It further states that bamboo and rattan are a key part of bio-diverse landscapes where they grow, with many mammals, insect and fungal species dependent on bamboo and rattan for their survival.

Guided by its 2015-2030 Strategy, INBAR’s priority is to work with member countries to focus the use of bamboo and rattan as strategic resources that support sustainable development and their green economy action plans. Its strategy and performance contribute directly to at least six Sustainable Development Goals (SDGs), including;

SDG 1: End poverty in all its forms

SDG 7: Provide affordable, sustainable and reliable modern energy services for all

SDG 11: Access to adequate and affordable housing

SDG 12: Efficient use of natural resources

SDG 13: Address climate change

SDG 15: Protect and restore terrestrial ecosystems

With 47 member states, INBAR is an intergovernmental organization dedicated to the promotion of bamboo and rattan for sustainable development.

INBAR has worked across with its member states to create bio-diverse habitats using bamboo and rattan. INBAR’s work on biodiversity includes:

Mapping bamboo and rattan biodiversity. Most recently, INBAR is mapping the amount of bamboo across a number of countries, using innovative GIS technology;

·  Developing management systems for bamboos that protect biodiversity without unnecessarily compromising productivity;

·     Promoting the identification and protection of endangered bamboo and rattan species and habitats. INBAR has categorised over 1600 identified species of bamboo and 600 species of rattan. Many of these are used for subsistence or for income generation, but are also threatened by over-harvesting and lack of management;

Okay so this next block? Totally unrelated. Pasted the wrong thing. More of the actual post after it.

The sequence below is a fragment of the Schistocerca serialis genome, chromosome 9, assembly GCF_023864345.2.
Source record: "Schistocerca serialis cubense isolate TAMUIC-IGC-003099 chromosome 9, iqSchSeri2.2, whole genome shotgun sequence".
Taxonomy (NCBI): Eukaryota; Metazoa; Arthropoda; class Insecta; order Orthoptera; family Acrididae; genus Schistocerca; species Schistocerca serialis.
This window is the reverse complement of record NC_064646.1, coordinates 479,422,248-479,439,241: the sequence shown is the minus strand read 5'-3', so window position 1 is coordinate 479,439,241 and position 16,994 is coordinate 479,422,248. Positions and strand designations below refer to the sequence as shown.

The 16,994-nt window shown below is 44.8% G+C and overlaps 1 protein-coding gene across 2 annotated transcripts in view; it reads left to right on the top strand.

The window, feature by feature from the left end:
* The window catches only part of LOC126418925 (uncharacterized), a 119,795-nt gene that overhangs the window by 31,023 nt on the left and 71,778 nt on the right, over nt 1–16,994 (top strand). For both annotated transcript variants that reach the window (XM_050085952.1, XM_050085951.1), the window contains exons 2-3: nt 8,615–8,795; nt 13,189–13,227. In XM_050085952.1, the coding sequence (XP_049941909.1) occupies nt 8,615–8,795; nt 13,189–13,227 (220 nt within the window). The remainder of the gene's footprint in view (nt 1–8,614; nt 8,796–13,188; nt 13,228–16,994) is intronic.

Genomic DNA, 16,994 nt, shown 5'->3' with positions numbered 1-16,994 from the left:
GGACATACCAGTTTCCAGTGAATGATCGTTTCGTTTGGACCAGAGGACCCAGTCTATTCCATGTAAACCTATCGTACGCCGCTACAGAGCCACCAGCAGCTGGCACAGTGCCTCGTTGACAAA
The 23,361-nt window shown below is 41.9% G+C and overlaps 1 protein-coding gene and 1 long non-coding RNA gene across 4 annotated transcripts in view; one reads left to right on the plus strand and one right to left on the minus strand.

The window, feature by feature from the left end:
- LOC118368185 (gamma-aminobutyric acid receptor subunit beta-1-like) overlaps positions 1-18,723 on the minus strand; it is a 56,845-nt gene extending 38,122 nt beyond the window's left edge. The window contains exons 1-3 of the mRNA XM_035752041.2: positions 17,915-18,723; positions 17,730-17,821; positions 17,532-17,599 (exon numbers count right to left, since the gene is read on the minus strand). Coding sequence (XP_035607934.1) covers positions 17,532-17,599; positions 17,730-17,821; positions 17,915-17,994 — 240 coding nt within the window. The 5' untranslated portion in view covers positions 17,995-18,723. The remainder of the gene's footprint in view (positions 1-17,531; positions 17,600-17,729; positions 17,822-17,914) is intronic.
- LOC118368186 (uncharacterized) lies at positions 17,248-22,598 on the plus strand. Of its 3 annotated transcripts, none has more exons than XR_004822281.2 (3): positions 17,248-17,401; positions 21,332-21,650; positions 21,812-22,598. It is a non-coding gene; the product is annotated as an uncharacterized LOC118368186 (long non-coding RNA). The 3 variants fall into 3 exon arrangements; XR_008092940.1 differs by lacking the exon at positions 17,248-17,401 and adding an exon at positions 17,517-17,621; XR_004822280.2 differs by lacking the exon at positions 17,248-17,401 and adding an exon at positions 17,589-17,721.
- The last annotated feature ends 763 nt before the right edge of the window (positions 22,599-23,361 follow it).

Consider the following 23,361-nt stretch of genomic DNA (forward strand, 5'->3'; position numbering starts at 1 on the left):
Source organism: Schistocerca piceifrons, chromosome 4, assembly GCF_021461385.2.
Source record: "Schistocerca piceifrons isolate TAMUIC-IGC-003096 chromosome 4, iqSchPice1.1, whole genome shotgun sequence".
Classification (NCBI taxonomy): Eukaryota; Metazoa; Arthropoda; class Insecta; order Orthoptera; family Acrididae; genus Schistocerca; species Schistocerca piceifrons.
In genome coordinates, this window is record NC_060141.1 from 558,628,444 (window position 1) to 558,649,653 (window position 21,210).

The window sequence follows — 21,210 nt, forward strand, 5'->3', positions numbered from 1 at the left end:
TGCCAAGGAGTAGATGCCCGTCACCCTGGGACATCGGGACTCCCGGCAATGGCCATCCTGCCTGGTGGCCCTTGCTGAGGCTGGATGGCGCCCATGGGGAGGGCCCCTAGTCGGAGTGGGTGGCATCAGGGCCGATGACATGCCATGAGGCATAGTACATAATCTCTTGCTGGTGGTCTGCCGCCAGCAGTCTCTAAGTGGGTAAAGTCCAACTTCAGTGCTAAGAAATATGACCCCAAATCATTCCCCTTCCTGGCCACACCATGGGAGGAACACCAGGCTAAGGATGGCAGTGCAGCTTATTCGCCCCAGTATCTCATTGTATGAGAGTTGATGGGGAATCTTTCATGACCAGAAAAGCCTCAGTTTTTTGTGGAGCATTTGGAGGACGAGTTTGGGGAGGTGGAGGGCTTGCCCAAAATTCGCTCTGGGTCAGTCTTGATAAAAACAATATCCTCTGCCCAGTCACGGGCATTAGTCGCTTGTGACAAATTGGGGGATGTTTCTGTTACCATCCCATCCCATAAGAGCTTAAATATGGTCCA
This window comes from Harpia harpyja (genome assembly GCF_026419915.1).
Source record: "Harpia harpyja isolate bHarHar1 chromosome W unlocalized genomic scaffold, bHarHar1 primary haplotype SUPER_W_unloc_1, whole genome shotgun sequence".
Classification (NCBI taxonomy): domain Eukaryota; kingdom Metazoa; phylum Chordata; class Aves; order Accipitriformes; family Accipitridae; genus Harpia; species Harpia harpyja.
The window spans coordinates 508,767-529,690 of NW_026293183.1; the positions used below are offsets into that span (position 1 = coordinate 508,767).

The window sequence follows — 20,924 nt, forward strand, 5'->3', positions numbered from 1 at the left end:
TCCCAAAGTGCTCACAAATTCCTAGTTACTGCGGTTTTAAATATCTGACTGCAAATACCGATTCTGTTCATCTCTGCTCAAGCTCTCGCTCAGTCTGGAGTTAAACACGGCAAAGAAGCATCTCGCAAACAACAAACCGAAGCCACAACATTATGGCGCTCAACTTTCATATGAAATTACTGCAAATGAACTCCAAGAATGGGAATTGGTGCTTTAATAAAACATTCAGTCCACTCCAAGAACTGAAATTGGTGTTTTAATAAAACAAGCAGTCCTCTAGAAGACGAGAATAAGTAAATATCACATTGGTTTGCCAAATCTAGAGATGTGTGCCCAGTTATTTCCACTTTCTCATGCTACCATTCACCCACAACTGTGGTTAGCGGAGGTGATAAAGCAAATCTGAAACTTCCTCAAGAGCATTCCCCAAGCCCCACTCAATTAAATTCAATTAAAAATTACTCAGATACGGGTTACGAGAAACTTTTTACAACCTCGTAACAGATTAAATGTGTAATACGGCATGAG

·         Involving bamboo in bio-diverse landscapes, such as the UN Satoyama initiative;

·         Raising awareness of the plight of organisms that depend on bamboo for all or part of their lives.

Today, bamboo and rattan are already among the world’s most valuable non-timber forest products, with an estimated market value of USD $60 billion (Fijian $120 billion). Rural smallholder communities benefiting from these markets can become an integral part of conservation efforts.

Bamboo is a strategic resource that many countries can use to restore their degraded landscapes and reverse the dangers of desertification.  Its rapid growth and strong root systems make bamboo a powerful soil protection tool. Estimates show that a single bamboo plant can bind up to 6-metres cubed of soil. As well as this, most bamboo species form an evergreen canopy, dropping leaves year round and improving soil health.

It also states that bamboo can also prevent deforestation by reducing pressure on existing forest resources. Farmers and foresters who can regularly harvest raw materials and fuel from bamboo stands are under less economic pressure to unsustainably exploit less renewable forests, especially if the bamboo is close to home.

The report further added that if member states can harness the potential of bamboo and rattan they will be closer to achieving their climate and environmental aims including SDGs, REDD+ targets, Paris Agreement commitments and the Aichi Biodiversity targets.

Bamboo is vital for the reforestation of degraded areas, protection of soil and water sheds, land restoration, housing, food and furniture. It is versatile with high potential in carbon sequestration and could be used along with native trees to combat Climate Change as the type of carbon dioxide fixation in Bamboo is the same as in timber trees.